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epitaph, a part of it at least, is in the church at Bromsgrove, where she resided after her marriage.-I. F.

Date uncertain; first published 1835. Text unchanged, except that the name "Vernon" in 1. 2 was first given in 1837, asterisks only appearing in 1835.—ED.

Six months to six years added" (page 136).

Date uncertain; first published 1837. This epitaph was inscribed upon the tombstone of Thomas, the poet's son, who died Dec. 1, 1812. It may therefore have been written long before publication. Text unchanged.—ED.

Cenotaph (page 137).

See "Elegiac Stanzas. Addressed to Sir G. H. B. upon the death of his Sister-in-Law."-I. F.

Written 1824; first published 1842 (in “Poems chiefly of Early and Late Years"). Text unchanged. The "Elegiac Stanzas (addressed to Sir G. Beaumont upon the Death of his Sister-in-Law ") p. 152, has the date 1824. Professor Knight quotes from a letter of Mary Wordsworth to Lady Beaumont with reference to these "Cenotaph" stanzas, which gives a manuscript version having the title "Inscription in the Church at Coleorton,” and the word "cenotaph" in place of "tablet" in 1. 7. She writes, "To fit the lines, intended for an urn, for a Monument, William has altered the closing stanza, which (though they are not what he would have produced had he first cast them with a view to the Church) he hopes you will not disapprove."-Ed.

Epitaph (page 137).

Owen Lloyd, the subject of this epitaph, was born at Old Brathay, near Ambleside, and was the son of Charles Lloyd and his wife Sophia (née Pemberton), both of Birmingham, who came to reside in this part of the country soon after their marriage. They had many children, both sons and daughters, of whom the most remarkable was the subject of this epitaph. He was educated under Mr. Dawes, at Ambleside, Dr. Butler, of Shrewsbury, and lastly at Trinity College, Cambridge, where he would have been greatly distinguished as a scholar but for inherited infirmities of bodily constitution, which, from early childhood, affected his mind. His love for the neighbourhood in which he was born, and his sympathy with the habits

and characters of the mountain yeomanry, in conjunction with irregular spirits, that unfitted him for facing duties in situations to which he was unaccustomed, induced him to accept the retired curacy of Langdale. How much he was beloved and honoured there, and with what feelings he discharged his duty under the oppression of severe malady, is set forth, though imperfectly, in the epitaph. -I. F.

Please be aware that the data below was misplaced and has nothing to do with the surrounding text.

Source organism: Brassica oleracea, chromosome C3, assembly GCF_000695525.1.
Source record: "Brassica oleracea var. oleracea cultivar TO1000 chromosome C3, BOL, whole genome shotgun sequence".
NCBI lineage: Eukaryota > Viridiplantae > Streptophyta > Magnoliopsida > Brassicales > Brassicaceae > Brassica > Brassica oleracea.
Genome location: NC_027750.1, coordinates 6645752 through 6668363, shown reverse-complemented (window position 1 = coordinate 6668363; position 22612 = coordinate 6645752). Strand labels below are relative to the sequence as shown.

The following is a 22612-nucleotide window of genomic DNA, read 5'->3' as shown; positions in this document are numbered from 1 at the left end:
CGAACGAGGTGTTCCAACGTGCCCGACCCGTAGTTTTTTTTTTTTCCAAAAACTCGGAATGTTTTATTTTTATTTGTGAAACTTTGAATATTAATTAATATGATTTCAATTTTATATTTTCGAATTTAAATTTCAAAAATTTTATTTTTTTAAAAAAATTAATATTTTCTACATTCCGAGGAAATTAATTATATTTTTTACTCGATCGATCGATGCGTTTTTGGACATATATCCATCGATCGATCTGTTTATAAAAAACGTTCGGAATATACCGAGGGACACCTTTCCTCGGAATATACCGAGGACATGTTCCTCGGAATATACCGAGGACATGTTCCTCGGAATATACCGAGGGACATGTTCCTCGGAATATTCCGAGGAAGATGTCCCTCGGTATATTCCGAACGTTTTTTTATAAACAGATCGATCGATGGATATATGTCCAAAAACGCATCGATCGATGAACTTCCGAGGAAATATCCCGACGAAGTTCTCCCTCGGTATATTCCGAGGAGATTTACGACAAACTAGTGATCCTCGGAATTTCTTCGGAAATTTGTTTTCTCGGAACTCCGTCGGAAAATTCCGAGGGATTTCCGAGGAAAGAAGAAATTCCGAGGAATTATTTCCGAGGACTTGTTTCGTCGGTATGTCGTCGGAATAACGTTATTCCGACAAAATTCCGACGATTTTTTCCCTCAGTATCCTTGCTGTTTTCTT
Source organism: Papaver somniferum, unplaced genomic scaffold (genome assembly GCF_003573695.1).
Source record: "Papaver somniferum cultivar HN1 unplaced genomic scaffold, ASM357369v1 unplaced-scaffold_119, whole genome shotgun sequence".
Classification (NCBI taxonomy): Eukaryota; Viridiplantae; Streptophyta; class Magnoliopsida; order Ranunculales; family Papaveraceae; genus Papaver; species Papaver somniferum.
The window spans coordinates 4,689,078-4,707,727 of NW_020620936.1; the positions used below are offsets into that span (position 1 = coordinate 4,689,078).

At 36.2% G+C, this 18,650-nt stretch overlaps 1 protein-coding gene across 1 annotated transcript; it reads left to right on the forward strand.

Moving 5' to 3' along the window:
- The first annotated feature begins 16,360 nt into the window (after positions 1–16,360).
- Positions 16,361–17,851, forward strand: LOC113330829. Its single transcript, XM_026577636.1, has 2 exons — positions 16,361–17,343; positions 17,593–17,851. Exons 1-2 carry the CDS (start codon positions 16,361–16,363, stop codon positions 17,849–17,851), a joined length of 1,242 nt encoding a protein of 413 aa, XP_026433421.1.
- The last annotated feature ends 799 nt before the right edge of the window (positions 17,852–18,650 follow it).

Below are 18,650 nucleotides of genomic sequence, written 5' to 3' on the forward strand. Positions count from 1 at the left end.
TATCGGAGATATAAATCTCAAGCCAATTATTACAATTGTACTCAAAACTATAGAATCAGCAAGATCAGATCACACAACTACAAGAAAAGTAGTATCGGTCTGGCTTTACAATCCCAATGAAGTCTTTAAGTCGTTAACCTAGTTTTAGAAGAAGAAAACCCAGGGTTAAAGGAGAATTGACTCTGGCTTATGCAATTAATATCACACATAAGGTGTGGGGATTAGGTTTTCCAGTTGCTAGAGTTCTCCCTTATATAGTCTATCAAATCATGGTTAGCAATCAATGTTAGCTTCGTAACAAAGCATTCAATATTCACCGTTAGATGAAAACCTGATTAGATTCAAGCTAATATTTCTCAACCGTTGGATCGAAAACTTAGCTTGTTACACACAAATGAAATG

Written 1841; first published 1842 (in "Poems chiefly of Early and Late Years"). Text unchanged. The Rev. Owen Lloyd, son of Charles Lloyd, was born March 31, 1803, and died at Manchester, April 18, 1841. I owe my information to the kindness of Mr. Gordon Wordsworth, who examined for me the tombstone.-ED.

Address to the Scholars of the Village School of— (page 138).

Composed at Goslar, in Germany.—I. F.

Dated by Wordsworth 1798; having been written at Goslar late in that year; first published 1842 (in " Poems chiefly of Early and Late Years"). Text unchanged. Wordsworth's note, p. 140, shows that the "Address" belongs to the "Matthew " group of poems. The original of Matthew was the Rev. William Taylor, master of Hawkshead Grammar School, 1782-1786; but, as was usual with him, Wordsworth brought together features from more persons than one.-ED.

Elegiac Stanzas suggested by a Picture of Peele Castle, in a Storm, painted by Sir George Beaumont (page 141).

Sir George Beaumont painted two pictures of this subject, one of which he gave to Mrs. Wordsworth, saying she ought to have it; but Lady Beaumont interfered, and after Sir George's death she gave it to Sir Uvedale Price, in whose house at Foxley I have seen it.-I. F.

Dated by Wordsworth 1805; first published 1807. The sorrow spoken of in the poem was the loss at sea of his brother, Captain John Wordsworth. There is a Peele Castle in the Isle of Man, and a Peel Castle in Lancashire, just south of Barrow in Furness. It is all but certain that the Peele Castle of the " Elegiac Stanzas" was that in Lancashire. The late Bishop of Lincoln--a very accurate writer-in "Memoirs of Wordsworth," vol. i. p. 299, commenting on the line, "I was thy neighbour once,

thou rugged pile!" says "He had spent four weeks there of a college summer vacation, at the house of his cousin, Mrs. Barker." I learn from Mr. Gordon Wordsworth that Mrs. Barker lived at Rampside, the nearest village on the mainland to Peel Castle, Lancashire. My friend the Rev. R. P. Graves, who spoke to Wordsworth about the poem and picture, is also satisfied that the castle was that near Barrow in Furness. "I may add," writes Mr. Gordon Wordsworth, "that Miss Arnold tells me there has never been any doubt in the Arnold family on the point, in which Mrs. W. E. Forster bears her out. The former stayed at Rampside in 1843, and the Castle there she remembers being pointed out to her as the one of the poem, and in more recent years she accompanied her brother, Matthew Arnold, to the same spot solely as a pilgrimage to see the rugged pile."" I know of no evidence to connect the poem or picture with Peele Castle, Isle of Man.